The answer came in the most emphatic manner possible; a three matches to nil win for Germany was posted. Most significantly Timo Boll never in doubt against Werner Schlager and with Bastian Steger supreme in the doubles against Chen Weixing and Robert Gardos.
Now, to some extent the pressure was reduced; next was the mighty China and the man in form Zhang Jike, seemingly invincible but nobody is unbeatable. Timo Boll rejuvenated after the success against Austria beat the newly crowned Olympic champion. There was a glimmer of hope for Germany but it was not to be; the immense strength in depth of the gold medalists elect averted a possible sensation.
"We missed some chances, which could have turned the match�, said Timo Boll. �You must be one hundred per cent against China, you cannot afford any mistakes; otherwise China always wins.�
Defeat meant a contest against Hong Kong China for the bronze medal.
Germany, with a back to form Timo Boll recorded a three-one victory; the Butterfly star was the mainstay of victory. He beat both Leung Chu Yan and Jiang Tianyi; against the latter, also a Butterfly sponsored player, he showed his resilience.
He recovered from a 4-8 deficit in the fourth game; surrendering just one further point to secure victory and a bronze medal for Germany.
"We had a difficult draw and met China too early, so this bronze medal for us was at least as valuable as silver," said Timo Boll, who was over the moon at securing the medal and performing better as the tournament progressed.
"The early departure in the singles really hurt but I am glad that I was able to cope with this extreme situation faster than I could have thought�, reflected Timo Boll. �I'm very glad I could help the team and achieve our target; winning the medal meant I could really enjoy the celebrations!�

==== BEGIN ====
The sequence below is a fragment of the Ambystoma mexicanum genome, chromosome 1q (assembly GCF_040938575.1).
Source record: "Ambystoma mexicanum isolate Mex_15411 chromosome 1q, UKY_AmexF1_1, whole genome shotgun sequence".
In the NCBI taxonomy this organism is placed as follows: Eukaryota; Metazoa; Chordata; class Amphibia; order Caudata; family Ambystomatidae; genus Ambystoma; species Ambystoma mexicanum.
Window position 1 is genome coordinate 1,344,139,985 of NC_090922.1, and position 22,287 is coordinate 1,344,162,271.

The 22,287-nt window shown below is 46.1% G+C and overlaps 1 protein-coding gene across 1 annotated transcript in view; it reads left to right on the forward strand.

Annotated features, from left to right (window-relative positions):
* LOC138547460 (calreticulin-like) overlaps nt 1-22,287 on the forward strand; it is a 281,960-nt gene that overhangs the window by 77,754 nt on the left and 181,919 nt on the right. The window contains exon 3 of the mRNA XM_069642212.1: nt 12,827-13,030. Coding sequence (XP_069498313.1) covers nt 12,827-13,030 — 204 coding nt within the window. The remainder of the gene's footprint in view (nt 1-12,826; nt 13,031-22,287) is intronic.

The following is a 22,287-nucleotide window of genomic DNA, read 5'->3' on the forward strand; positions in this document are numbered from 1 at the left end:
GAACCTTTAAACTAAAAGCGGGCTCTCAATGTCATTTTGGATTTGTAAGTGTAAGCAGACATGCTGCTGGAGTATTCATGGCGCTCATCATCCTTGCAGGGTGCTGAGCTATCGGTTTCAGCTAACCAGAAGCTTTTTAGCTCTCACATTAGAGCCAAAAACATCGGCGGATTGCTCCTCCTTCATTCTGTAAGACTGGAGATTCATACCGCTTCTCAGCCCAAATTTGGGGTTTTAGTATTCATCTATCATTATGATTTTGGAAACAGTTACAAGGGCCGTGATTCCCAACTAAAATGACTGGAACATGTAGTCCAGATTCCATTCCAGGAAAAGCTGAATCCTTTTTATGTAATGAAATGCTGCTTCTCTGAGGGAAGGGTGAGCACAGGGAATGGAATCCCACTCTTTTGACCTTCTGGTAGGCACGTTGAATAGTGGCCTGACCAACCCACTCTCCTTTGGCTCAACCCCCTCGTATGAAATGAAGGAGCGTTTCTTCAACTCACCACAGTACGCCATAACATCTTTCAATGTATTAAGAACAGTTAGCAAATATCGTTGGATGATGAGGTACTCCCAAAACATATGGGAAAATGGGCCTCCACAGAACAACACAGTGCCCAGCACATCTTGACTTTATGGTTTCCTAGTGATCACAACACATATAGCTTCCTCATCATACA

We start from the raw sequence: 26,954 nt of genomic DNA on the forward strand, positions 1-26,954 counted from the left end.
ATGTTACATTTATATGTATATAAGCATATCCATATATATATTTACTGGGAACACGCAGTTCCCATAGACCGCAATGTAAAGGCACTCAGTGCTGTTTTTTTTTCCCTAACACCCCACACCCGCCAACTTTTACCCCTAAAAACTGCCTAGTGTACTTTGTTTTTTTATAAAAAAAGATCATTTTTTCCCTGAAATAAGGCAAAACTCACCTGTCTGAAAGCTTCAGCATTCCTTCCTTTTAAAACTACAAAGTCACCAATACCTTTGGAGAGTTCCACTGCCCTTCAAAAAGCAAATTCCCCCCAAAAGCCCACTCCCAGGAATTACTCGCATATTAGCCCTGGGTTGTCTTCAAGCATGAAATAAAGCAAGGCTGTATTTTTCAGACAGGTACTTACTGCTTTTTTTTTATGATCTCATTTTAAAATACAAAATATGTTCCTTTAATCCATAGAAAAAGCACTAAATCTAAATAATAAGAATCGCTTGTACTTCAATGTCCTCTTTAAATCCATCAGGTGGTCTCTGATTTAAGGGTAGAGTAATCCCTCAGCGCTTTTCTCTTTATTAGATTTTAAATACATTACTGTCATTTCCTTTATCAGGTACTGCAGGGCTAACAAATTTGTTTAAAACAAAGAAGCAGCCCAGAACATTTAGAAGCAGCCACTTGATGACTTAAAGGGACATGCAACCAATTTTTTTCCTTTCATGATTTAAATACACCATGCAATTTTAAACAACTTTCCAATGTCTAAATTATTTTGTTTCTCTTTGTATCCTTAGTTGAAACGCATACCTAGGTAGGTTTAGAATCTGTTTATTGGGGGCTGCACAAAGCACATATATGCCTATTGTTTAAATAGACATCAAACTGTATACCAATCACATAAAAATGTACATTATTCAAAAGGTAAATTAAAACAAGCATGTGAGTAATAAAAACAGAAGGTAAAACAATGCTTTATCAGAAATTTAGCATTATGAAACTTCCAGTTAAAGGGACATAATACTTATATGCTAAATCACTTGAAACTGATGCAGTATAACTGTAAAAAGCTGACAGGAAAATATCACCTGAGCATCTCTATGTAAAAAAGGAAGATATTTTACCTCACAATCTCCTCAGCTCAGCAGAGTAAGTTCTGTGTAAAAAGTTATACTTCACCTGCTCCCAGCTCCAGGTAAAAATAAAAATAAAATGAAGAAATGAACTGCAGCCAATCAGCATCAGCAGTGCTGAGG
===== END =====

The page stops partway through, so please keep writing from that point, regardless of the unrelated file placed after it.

Brave Korea, Superb China
A bronze medal for Germany, it was silver for Korea but in defeat the trio of Joo Se Hyuk, Oh Sang Eun and Ryu Seung Min could hold their heads high.
Against Portugal in the second round they had trailed by two matches to one before responding to the crisis with Ryu Seung Min beating Marcos Freitas to secure a semi-final place.
Arguably it was the test that the Koreans need; they had passed the test and in the penultimate round they graduated with honors. They beat Hong Kong China by three matches to nil, with opening match nail-biting win recorded by Ryu Seung Min over Tang Peng, the spark to ignite self-belief.
Oh Sang Eun
An Olympic Moment
The final success for China over Korea was clear-cut and it was the same in the Women�s Team final with China overpowering Japan. However, on the medal podium for the silver medal winning trio of Kasumi Ishikawa, Ai Fukuhara and Sayaka Hirano it was bright smiles; they had secured Japan�s first ever medal in the table tennis events at an Olympic Games.
Unquestionably the tears shed when they beat Singapore in the semi-final provided one of the most memorable moments of the whole Olympic Games; to see tears roll down the face of coach Yazakazu Murakami, a man who never shows his feelings and is the most stoic of characters, was a special sight, a true Olympic moment.
Defeat for Singapore but they clinched the bronze medal; for Korea with Kim Kyungah, Seok Hajung and Dang Yeoseo in action it was fourth place and disappointment.
In any tournament there are winners and losers but in London there was one winner above all in the spacious ExCeL Arena; every session on the North Hall was sold out.
Enthusiasts outside held placards �Wanted Tickets for Table Tennis�; no chance; the winner on all 12 days of competition was table tennis and for those privileged to be present a legend was anointed.
Zhang Jike, the Butterfly superstar, became immortal.
(Butterfly partners marked bold)
Gold: Zhang Jike CHN
Silver: Wang Hao CHN
Bronze: Dimitrij Ovtcharov GER
Gold: Li Xiaoxia CHN
Silber: Ding Ning CHN
Bronze: Feng Tianwei SIN
Gold: China (Zhang Jike, Wang Hao, Ma Long)
Silver: South Korea (Joo Se Hyuk, Oh Sang Eun, Ryu Seung Min)
Bronze: Germany (Timo Boll, Bastian Steger, Dimitrij Ovtcharov)
Gold: China (Li Xiaoxia, Ding Ning, Guo Yue)
Silber: Japan (Kasumi Ishikawa, Ai Fukuhara, Sayaka Hirano)
Bronze: Singapore (Feng Tianwei, Wang Yuegu, Li Jiawei)
Joo Se Hyuk
Ryu Seung Min